As a long haul trucker, Bryce was never in any one area long enough to make connections, if he’d wanted anyone to be anything more than a stranger. That the safest way, but not for the reason Rod assumed. What did he know? Rod had never even had the guts to come out of the closet as a gay man.
Any involvement in Rod's problems put Bryce in risk of drawing unwanted and dangerous attention to himself. Some stranger’s safety after witnessing a murder was not his concern. Would telling himself that enough times keep Bryce from getting involved?
Rod could at least follow orders. Hanging on like a leech, he mimicked every move Bryce made, while they whipped through alleyways and shot through intersections until Bryce was certain they weren’t being followed. Pulling into an alley, he killed his headlight, backed the bike in between two dumpsters and cut the engine. Not until that moment did he think about what the hell he’d done. Furious with himself for getting involved, Bryce stomped down the kickstand, shook Rod loose, jumped off the bike, and pulled Rod up with the front of his shirt.
“What the hell is going on?”
“I saw them kill someone,” he answered matter-of-factly.
Rod’s calm tone and words only served to make Bryce madder. He shoved, not caring that Rod sprawled on the ground from the force he used. “Are you so stupid you didn’t call the cops?”
Pushing himself up to sit, his shoes blinking on and off every time his heels touched the ground, Rod told him with the same calm voice, “They are the cops.”
“I saw two of them kill a woman. I called 911, told them there’d been a killing, gave them the cross streets, and hung up. I was moving carefully, afraid they’d see the movement, when another car pulled up, unmarked but with one of those flashing lights in the grill. I thought it strange that they got there so fast and drove straight up to the potentially dangerous scene without using any precautions. Then they got out of the car. From the way the killers acted, I surmised the cops had told them someone had seen them and called it in. I ran when they pulled out their guns. I didn’t think they saw me well enough to know what I looked like if I changed my appearance a little.”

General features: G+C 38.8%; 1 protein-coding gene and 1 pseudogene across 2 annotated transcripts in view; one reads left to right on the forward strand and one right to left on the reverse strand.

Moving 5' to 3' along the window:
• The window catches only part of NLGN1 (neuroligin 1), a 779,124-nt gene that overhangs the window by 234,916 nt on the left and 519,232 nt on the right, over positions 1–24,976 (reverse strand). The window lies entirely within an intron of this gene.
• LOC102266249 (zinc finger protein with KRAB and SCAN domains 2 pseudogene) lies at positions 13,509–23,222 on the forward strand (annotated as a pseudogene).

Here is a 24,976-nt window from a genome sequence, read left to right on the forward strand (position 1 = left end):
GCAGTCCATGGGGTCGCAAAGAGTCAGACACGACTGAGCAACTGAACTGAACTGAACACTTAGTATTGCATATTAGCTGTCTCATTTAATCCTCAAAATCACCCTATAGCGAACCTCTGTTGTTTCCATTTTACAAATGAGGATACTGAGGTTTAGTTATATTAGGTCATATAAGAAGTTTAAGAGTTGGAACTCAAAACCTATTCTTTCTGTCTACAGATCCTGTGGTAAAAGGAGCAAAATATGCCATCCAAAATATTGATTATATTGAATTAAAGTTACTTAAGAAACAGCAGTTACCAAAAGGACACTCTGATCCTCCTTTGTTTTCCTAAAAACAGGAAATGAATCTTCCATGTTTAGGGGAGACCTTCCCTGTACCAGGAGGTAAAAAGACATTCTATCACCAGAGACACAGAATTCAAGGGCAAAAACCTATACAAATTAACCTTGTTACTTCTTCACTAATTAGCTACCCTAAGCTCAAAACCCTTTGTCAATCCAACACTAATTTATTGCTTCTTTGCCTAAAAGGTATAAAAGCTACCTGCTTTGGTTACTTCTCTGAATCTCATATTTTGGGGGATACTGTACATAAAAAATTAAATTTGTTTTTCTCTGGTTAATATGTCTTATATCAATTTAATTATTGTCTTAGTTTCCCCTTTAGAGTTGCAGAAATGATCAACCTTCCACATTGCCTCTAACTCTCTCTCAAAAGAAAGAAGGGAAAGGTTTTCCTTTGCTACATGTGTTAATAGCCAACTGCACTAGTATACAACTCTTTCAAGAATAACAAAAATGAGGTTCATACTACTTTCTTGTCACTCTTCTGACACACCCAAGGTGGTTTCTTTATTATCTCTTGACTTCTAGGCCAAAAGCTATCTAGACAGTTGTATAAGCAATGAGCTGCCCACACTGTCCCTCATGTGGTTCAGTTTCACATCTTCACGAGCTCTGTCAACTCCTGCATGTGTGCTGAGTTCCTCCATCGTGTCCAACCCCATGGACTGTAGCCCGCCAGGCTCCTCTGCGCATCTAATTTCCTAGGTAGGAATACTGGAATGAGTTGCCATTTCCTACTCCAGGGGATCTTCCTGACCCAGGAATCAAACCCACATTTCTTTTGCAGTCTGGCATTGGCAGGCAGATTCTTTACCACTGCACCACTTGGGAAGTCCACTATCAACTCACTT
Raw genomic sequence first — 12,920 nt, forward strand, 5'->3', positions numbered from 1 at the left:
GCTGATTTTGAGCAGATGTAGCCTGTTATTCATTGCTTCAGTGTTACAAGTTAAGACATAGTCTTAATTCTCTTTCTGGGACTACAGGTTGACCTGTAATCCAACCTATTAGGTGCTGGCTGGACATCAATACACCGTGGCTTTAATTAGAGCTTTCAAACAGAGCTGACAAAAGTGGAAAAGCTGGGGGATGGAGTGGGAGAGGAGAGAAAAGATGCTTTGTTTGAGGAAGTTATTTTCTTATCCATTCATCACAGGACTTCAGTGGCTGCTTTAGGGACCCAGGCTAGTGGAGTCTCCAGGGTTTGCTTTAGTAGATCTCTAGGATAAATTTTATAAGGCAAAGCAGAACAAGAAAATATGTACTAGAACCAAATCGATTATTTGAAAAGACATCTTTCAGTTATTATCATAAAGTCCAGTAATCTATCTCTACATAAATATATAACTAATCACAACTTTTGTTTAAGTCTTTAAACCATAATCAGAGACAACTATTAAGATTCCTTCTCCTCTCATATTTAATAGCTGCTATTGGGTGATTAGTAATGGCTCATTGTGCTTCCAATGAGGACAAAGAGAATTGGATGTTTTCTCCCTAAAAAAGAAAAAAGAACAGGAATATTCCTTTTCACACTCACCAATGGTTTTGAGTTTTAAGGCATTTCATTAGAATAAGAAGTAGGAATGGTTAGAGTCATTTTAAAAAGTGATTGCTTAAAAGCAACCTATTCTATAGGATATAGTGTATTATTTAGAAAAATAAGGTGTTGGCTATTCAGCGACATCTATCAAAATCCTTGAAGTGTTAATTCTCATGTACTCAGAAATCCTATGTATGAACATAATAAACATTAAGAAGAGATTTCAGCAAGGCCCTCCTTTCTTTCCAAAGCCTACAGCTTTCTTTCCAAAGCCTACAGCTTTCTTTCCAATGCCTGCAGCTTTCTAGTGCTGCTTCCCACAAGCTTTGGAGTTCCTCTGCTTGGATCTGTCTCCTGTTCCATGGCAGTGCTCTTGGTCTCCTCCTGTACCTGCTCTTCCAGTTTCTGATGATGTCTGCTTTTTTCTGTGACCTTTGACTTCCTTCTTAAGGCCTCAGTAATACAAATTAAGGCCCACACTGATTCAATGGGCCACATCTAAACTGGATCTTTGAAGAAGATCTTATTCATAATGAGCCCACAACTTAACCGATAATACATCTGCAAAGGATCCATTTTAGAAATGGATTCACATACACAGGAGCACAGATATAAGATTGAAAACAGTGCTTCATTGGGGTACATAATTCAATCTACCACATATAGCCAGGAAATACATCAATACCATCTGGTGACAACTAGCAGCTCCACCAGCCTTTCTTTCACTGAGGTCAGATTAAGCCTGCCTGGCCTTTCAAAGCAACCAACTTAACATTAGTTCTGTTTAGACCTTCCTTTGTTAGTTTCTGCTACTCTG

Rod shifted, moving to stand and setting off his blinking shoes. In a fury, Bryce shoved him back down and ripped one shoe off his foot. He waved the shoe in front of his face. “They didn’t have to see your face, you dumb shit.” He ripped off the second shoe and tossed both. “What idiot adult wears blinking shoes?”
“They were a gift. Can I get up now?”
“I don’t care what the fuck you do. I’m out of here.”
Back on his feet, Rod brushed off his ass. “Thank you.”
Bryce’s eyes fixed on the patting and brushing Rod was doing to his ass and damned if he wasn’t getting hard. He shook himself, straddled the bike, and heeled up the kickstand. He was not going to let the little creep get to him. “Where’s my jacket?”
Finished with dusting off his ass, Rod brushed his hands together. “I don’t have it.”
“You lost it. That’s just great. Thanks.”
“I didn’t take it. It was on the bed the last time I saw it. It must have fallen off.”
“It’s probably gone by now.” The bike hummed to life between Bryce’s legs. “I ought to rip your head off just for the hell of it.”
He left Rod standing there in a dirty alley, barefoot, alone, probably scared half out of his mind—all things Bryce told himself were not his concern.